Remarkably, for two such celebrated matrons now residing 5000 miles apart and just as removed from one another in distance aptitudes, with her big white blaze and flashy socks, this filly foal bears a striking resemblance to Avontuur’s lightning-fast champion sprinter, Val De Ra’s daughter by Frankel, many people’s idea of the best racehorse they’ve ever seen.

Yesterday marked a new chapter in the second life of one of our most famous graduates. Sheikh Mohammed bin Khalifah Al Maktoum and Andre Macdonald’s spectacular race filly now-turned broodmare, Igugu, gave birth to a daughter; her first foal by the Juddmonte Farm celebrity, Dansili, leading British-based sire of Group winners for the past four seasons. Remarkably, for two such celebrated matrons now residing 5000 miles apart and just as removed from one another in distance aptitudes, with her big white blaze and flashy socks, this filly foal bears a striking resemblance to Avontuur’s lightning-fast champion sprinter, Val De Ra’s daughter by Frankel, many people’s idea of the best racehorse they’ve ever seen.

 
 

DANSILI - IGUGU

There’s always been plenty of sentiment at Summerhill around the horses we’ve known here, not only for those who’ve made a name for themselves at Greyville, Turffontein, Meydan and Ascot, but also for the battlers who eventually found solace in the better echelons of the polo and eventing worlds after endless toils in the maiden ranks. As long as they gave their all.

That said, there are some special ones that always seem to hog the headlines, not only for their God-given gifts, but especially for those moments of guts and valour that define their lives and are likely to define those they spawn. We’ll never forget the exhilaration of Igugu’s reign at the head of the nation’s racing affairs. She dominated the sport in the way Muhammad Ali dominated the heavyweights of the 1970s. The analogy is not meant to be trite: like Ali, Igugu was that rare phenomenon, a natural, which is to say, she made the hard things look easy, and the mundane look graceful: the qualities which in any sport, distinguish the gifted from the sluggish.

For all the love and affection she generated from the team at Summerhill for her accomplishments that winter, she earned our everlasting respect in Cape Town. Seven months earlier she’d taken down her erstwhile paddock-mate, Pierre Jourdan’s number in the nation’s greatest horserace, the Vodacom Durban July. It’s always tempting to compare one victory with another, and for Summerhill, Igugu gave us many to celebrate, particularly that epic battle. But we won’t compare them. Going into the J&B Met, Igugu had moved on again, and she was ready to show us another dimension. By the January of 2012, she’d been to the well several times since the ‘July', her preparation had been seriously impaired, and her mind was making appointments her body couldn’t keep.

In the days leading to the Met, there was all manner of conjecture on her condition in the popular press, most of the doomsday variety. There were any number of warnings from those who supposedly knew better, but the public would have none of it. They nailed Igugu solidly down to favouritism: these were the converted, and the pilgrims were already in Jerusalem. In nine consecutive outings, she never looked like letting them down, and she wasn’t going to start now. Yet here was something different: she faced the cream of the nation’s athletic talent, she was going in half-cocked, and whatever her history and origins, there are limits to all of us and what we can do.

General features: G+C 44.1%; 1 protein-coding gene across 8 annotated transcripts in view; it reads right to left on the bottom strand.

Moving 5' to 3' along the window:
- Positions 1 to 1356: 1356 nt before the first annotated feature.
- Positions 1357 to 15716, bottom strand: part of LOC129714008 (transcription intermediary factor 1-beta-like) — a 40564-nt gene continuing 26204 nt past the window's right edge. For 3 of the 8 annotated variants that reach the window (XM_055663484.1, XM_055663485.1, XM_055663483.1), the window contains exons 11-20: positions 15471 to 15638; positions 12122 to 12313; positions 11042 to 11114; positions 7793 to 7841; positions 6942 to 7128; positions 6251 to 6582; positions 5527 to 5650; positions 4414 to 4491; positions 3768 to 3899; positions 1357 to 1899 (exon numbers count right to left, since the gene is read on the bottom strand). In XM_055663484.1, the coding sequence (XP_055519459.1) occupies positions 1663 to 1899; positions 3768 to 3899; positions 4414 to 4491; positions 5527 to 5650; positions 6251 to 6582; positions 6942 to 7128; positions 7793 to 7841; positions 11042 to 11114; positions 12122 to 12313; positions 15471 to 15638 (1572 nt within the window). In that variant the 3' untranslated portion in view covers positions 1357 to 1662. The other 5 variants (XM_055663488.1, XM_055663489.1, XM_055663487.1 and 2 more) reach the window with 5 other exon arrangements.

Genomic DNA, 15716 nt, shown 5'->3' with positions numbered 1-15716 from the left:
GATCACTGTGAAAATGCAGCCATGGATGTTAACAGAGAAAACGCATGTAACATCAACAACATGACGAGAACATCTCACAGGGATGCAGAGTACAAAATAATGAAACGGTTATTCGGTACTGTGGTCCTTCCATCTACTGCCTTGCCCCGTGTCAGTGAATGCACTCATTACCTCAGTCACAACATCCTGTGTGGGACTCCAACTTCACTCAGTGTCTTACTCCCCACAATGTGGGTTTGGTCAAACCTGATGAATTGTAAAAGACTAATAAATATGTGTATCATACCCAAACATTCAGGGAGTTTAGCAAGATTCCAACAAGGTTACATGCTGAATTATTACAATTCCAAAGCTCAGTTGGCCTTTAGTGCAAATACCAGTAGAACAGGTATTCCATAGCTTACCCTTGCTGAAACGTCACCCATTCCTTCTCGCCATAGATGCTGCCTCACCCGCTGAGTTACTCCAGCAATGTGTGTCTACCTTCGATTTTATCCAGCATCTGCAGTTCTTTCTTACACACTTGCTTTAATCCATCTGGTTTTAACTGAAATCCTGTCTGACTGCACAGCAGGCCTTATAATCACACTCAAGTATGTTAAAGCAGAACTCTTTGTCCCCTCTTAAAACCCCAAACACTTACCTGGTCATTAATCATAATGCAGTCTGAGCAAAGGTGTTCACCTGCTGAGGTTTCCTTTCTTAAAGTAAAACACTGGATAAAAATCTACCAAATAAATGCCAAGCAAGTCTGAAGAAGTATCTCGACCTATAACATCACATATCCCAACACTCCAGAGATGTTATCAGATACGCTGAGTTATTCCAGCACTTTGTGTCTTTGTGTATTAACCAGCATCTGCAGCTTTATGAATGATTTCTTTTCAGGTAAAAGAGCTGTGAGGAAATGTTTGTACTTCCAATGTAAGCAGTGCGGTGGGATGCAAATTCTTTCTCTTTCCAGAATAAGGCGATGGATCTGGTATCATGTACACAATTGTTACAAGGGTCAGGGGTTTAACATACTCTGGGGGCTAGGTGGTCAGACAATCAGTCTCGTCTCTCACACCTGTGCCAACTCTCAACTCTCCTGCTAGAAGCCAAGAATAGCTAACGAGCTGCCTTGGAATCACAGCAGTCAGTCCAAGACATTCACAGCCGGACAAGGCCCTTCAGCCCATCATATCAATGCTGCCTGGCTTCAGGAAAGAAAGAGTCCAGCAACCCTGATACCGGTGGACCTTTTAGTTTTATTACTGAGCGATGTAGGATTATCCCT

When they turned for home, the 40,000 in the stands let rip. With 300 to go, there was no sign of Igugu, no fuselage of the usual gear changes, the crowd fell silent. In that instant, she lowered her head like she felt their anxiety, she gathered her limbs and summoned the last ounce of her will. Her body wanted to die, but her mind wouldn’t let it. Nine strides from the post, any one of three others looked like the winner. Igugu lunged at them, Bravura turned his head to look at her. The fire in his eyes seemed to dim. One should suspect humans who carelessly put words into the mouths of animals, but it appeared that Bravura was saying “oh no, not you again!”. As he slid off after the race, you could read the thoughts of Bravura’s rider, Anton Marcus. “I had her beaten, but when you’re dealing with Igugu, it’s always only half-over”. Igugu won by a growing neck. When Anthony Delpech dismounted, the champion journeymen dissolved in tears; it was love, pain and the whole darn thing. In an enchanted interlude, he’d won the Met, it was all too much.

 

Watch Igugu's imperious run in the 2012 J&B Met (Grade 1)

 

The crowd gave Igugu a standing ovation as she passed the post, with the yellow lights of the infield timing board showing she’d equalled the long-standing record, which meant Bravura must’ve come close too. But it was Igugu’s day, she owned Kenilworth as no horse had since Empress Club. Briefly, the sport had returned to its most glorious days. For a moment, the punt doesn’t matter. For a moment, a horse is queen. Legless, but standing. Wave after wave of cheering rushed over sunny Kenilworth, the horses and jockeys were exhausted. It had all been too brave.

In the public mind, Sheikh Mohammed had been transformed. Before the arrival of Igugu, he was known as one of those rich blokes with hundreds of horses, a distant and regal figure, which is unfair when you know him. He’d never tried to be anything but what he was: his family had come from the land of the Bedouin, and they’d started out with a few camels, goats, the odd horse, not much else. Of course there’s been oil and much more since, but now, and mainly because of Igugu, like Andre Macdonald, his former-electrician partner, Sheikh Mohammed was a folk hero, a good bloke, just like the rest of us.

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